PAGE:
As we usher in 2018, it’s apparent that the pace of change in the music licensing world is steadily increasing. Last year alone has brought: (a) an unhappy, year-end Christmas “gift” from the 2nd Circuit Court of Appeals involving “fractional” licensing, (b) continued entrenchment in the long battle between the RMLC and GMR, (c) slow but steady progress by Your Committee in its efforts to secure a fair deal with GMR, and (d) a seismic shift concerning the use of smart speakers and the pace at which the connected car is impacting consumption of music on the road. Here are just a few things that we are working on as we dive into the New Year:
GMR: We’ve spent the past year in discussions with GMR, analyzing its repertory and focusing on reaching common ground regarding the amount of GMR music that your stations actually consume. We now expect to shift our focus to the economic terms of a deal that reflects a licensee base which uses very few (and in some cases, even none) of the works administered by GMR. Our goal is to bring you a negotiated license for consideration in the first half of this year.
“Fractional” Licensing: Late last year, BMI secured a victory in court via a ruling by the 2nd Circuit in New York, which determined that the licensing of “fractional” interests in a musical work by BMI fall outside the scope of the longstanding consent decree that BMI must operate under. What does this mean for you? The ruling is bad news, but it’s too early to tell just how bad the impact will be. Your Committee is monitoring developments on all fronts: judicial (there may be an appeal or motion for the court to reconsider this ruling); legislative (one critical component of any fractional licensing regime will be more transparency as to which entity administers each fraction of a work – we are supporting a bill introduced in Congress to establish a better database for this information); and at the negotiating table (this ruling will likely embolden GMR and the other PROs in their talks with us – we will remain vigilant in seeking rates that do not penalize licensees for use of a work simply because the copyright in that work may be administered as fractional pieces in a new way).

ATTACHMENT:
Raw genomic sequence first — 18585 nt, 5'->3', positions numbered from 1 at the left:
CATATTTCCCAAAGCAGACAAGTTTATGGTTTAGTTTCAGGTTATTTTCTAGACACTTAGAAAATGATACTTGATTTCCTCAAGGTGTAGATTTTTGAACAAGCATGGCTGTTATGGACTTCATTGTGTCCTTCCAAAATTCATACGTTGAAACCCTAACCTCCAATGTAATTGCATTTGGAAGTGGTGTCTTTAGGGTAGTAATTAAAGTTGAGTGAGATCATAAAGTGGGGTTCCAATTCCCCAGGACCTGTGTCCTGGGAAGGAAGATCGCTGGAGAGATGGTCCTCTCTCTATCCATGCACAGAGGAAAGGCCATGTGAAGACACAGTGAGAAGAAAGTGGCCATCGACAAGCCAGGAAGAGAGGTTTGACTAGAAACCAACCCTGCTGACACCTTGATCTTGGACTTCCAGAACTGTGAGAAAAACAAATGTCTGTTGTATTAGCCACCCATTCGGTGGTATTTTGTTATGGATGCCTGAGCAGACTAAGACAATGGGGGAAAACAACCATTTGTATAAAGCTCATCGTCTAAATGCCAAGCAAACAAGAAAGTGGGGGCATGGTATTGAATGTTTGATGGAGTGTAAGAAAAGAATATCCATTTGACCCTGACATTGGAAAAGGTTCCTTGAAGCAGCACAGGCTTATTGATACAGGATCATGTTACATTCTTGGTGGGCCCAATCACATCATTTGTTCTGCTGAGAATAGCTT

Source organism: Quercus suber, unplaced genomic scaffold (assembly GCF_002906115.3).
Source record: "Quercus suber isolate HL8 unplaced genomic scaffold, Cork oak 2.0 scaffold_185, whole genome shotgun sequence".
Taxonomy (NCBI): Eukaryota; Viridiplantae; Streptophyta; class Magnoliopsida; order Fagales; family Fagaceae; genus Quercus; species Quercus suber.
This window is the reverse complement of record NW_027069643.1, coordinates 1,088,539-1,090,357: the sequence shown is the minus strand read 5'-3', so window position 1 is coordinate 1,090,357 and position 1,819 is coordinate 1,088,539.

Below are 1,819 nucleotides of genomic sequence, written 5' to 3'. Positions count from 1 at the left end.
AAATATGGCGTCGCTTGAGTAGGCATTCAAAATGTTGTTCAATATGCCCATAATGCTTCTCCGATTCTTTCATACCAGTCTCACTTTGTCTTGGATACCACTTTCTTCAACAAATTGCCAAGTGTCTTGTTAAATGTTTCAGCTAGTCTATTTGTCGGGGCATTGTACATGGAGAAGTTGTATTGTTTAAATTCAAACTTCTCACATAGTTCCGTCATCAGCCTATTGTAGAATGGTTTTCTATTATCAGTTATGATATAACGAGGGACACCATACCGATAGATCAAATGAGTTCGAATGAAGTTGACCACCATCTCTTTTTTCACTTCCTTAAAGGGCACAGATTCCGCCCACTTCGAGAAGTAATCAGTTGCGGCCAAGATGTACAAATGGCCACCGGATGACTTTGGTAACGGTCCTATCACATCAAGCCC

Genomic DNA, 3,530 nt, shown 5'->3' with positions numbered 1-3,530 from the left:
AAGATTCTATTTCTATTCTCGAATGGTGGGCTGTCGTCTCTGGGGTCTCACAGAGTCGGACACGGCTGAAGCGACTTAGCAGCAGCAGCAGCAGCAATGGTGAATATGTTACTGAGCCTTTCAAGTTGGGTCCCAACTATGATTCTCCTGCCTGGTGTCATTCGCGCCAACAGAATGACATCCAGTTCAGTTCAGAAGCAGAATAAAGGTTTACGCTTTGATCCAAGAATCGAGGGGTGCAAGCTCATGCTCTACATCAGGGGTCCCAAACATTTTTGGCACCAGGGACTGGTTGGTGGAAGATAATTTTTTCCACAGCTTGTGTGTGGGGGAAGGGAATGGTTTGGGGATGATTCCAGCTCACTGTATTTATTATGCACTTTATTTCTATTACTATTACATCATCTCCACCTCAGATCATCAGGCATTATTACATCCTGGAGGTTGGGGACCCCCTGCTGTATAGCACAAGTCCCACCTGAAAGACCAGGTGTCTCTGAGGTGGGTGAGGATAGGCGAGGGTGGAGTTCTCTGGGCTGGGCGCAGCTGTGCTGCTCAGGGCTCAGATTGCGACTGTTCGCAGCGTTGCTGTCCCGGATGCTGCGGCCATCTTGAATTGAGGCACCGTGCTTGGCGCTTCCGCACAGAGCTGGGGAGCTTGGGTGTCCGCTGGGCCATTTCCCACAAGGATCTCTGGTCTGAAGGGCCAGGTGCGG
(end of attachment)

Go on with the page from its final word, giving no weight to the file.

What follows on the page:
There are many other areas we are focusing on as well: preparations for the “Web V” streaming battle that looms in 2019; resumption of our long-stalled license discussions with BMI for the period from 2014 through the end of this year; and gearing up for a new ASCAP license, which will be effective as of January 2019.
As I officially step into this new role, I am grateful for the wisdom, guidance and mentoring that I’ve received from Russ Hauth and Harv Hendrickson over these past few years. I am more thankful than ever for the work you all do and for your continued support! Have a blessed 2018!
Scott R. Hunter
4880 Santa Rosa Road, Camarillo, CA 93012
(805) 482-7290 • www.nrbmlc.com